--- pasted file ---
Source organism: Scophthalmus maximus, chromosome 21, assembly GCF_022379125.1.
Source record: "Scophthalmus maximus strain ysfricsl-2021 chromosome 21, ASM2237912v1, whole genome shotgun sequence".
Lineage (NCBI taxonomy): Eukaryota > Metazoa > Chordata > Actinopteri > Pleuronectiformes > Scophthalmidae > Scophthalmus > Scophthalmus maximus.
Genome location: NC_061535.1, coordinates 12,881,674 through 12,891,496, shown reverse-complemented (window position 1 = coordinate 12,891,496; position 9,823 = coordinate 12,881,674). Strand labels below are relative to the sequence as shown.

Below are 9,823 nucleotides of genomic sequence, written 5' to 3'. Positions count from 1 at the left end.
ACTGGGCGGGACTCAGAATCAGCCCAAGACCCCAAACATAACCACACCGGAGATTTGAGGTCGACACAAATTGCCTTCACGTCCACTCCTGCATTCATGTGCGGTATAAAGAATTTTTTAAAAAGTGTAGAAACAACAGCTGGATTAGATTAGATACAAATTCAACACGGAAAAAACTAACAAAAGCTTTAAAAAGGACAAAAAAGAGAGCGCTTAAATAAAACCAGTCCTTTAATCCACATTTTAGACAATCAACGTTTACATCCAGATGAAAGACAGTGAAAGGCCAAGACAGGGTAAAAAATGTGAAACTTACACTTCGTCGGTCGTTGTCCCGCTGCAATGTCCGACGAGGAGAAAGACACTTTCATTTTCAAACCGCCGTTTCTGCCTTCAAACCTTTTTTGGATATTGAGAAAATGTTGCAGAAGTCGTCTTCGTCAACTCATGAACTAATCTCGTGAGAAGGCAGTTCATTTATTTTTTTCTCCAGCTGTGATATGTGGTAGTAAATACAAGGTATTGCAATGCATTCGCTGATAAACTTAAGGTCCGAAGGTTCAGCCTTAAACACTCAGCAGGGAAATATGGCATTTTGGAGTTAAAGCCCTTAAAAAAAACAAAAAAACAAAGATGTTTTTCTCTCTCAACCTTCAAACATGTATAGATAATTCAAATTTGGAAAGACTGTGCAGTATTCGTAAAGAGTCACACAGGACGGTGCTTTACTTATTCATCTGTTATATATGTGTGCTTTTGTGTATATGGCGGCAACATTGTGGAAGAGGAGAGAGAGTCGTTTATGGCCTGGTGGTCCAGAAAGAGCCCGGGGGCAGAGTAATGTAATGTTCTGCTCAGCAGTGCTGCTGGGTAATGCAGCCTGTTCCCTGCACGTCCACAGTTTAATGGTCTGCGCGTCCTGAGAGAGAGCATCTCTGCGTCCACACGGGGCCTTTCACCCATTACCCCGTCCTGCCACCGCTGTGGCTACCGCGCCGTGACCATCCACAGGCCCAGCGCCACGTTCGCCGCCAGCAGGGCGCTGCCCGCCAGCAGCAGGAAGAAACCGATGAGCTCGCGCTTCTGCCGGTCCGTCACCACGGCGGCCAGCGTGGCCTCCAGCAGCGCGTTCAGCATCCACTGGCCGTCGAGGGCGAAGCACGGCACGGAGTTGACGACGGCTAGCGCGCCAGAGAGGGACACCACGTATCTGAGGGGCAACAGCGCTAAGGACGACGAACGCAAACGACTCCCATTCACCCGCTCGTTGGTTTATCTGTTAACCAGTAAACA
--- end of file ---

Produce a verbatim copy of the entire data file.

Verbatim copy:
Source organism: Scophthalmus maximus, chromosome 21, assembly GCF_022379125.1.
Source record: "Scophthalmus maximus strain ysfricsl-2021 chromosome 21, ASM2237912v1, whole genome shotgun sequence".
Lineage (NCBI taxonomy): Eukaryota > Metazoa > Chordata > Actinopteri > Pleuronectiformes > Scophthalmidae > Scophthalmus > Scophthalmus maximus.
Genome location: NC_061535.1, coordinates 12,881,674 through 12,891,496, shown reverse-complemented (window position 1 = coordinate 12,891,496; position 9,823 = coordinate 12,881,674). Strand labels below are relative to the sequence as shown.

Below are 9,823 nucleotides of genomic sequence, written 5' to 3'. Positions count from 1 at the left end.
ACTGGGCGGGACTCAGAATCAGCCCAAGACCCCAAACATAACCACACCGGAGATTTGAGGTCGACACAAATTGCCTTCACGTCCACTCCTGCATTCATGTGCGGTATAAAGAATTTTTTAAAAAGTGTAGAAACAACAGCTGGATTAGATTAGATACAAATTCAACACGGAAAAAACTAACAAAAGCTTTAAAAAGGACAAAAAAGAGAGCGCTTAAATAAAACCAGTCCTTTAATCCACATTTTAGACAATCAACGTTTACATCCAGATGAAAGACAGTGAAAGGCCAAGACAGGGTAAAAAATGTGAAACTTACACTTCGTCGGTCGTTGTCCCGCTGCAATGTCCGACGAGGAGAAAGACACTTTCATTTTCAAACCGCCGTTTCTGCCTTCAAACCTTTTTTGGATATTGAGAAAATGTTGCAGAAGTCGTCTTCGTCAACTCATGAACTAATCTCGTGAGAAGGCAGTTCATTTATTTTTTTCTCCAGCTGTGATATGTGGTAGTAAATACAAGGTATTGCAATGCATTCGCTGATAAACTTAAGGTCCGAAGGTTCAGCCTTAAACACTCAGCAGGGAAATATGGCATTTTGGAGTTAAAGCCCTTAAAAAAAACAAAAAAACAAAGATGTTTTTCTCTCTCAACCTTCAAACATGTATAGATAATTCAAATTTGGAAAGACTGTGCAGTATTCGTAAAGAGTCACACAGGACGGTGCTTTACTTATTCATCTGTTATATATGTGTGCTTTTGTGTATATGGCGGCAACATTGTGGAAGAGGAGAGAGAGTCGTTTATGGCCTGGTGGTCCAGAAAGAGCCCGGGGGCAGAGTAATGTAATGTTCTGCTCAGCAGTGCTGCTGGGTAATGCAGCCTGTTCCCTGCACGTCCACAGTTTAATGGTCTGCGCGTCCTGAGAGAGAGCATCTCTGCGTCCACACGGGGCCTTTCACCCATTACCCCGTCCTGCCACCGCTGTGGCTACCGCGCCGTGACCATCCACAGGCCCAGCGCCACGTTCGCCGCCAGCAGGGCGCTGCCCGCCAGCAGCAGGAAGAAACCGATGAGCTCGCGCTTCTGCCGGTCCGTCACCACGGCGGCCAGCGTGGCCTCCAGCAGCGCGTTCAGCATCCACTGGCCGTCGAGGGCGAAGCACGGCACGGAGTTGACGACGGCTAGCGCGCCAGAGAGGGACACCACGTATCTGAGGGGCAACAGCGCTAAGGACGACGAACGCAAACGACTCCCATTCACCCGCTCGTTGGTTTATCTGTTAACCAGTAAACA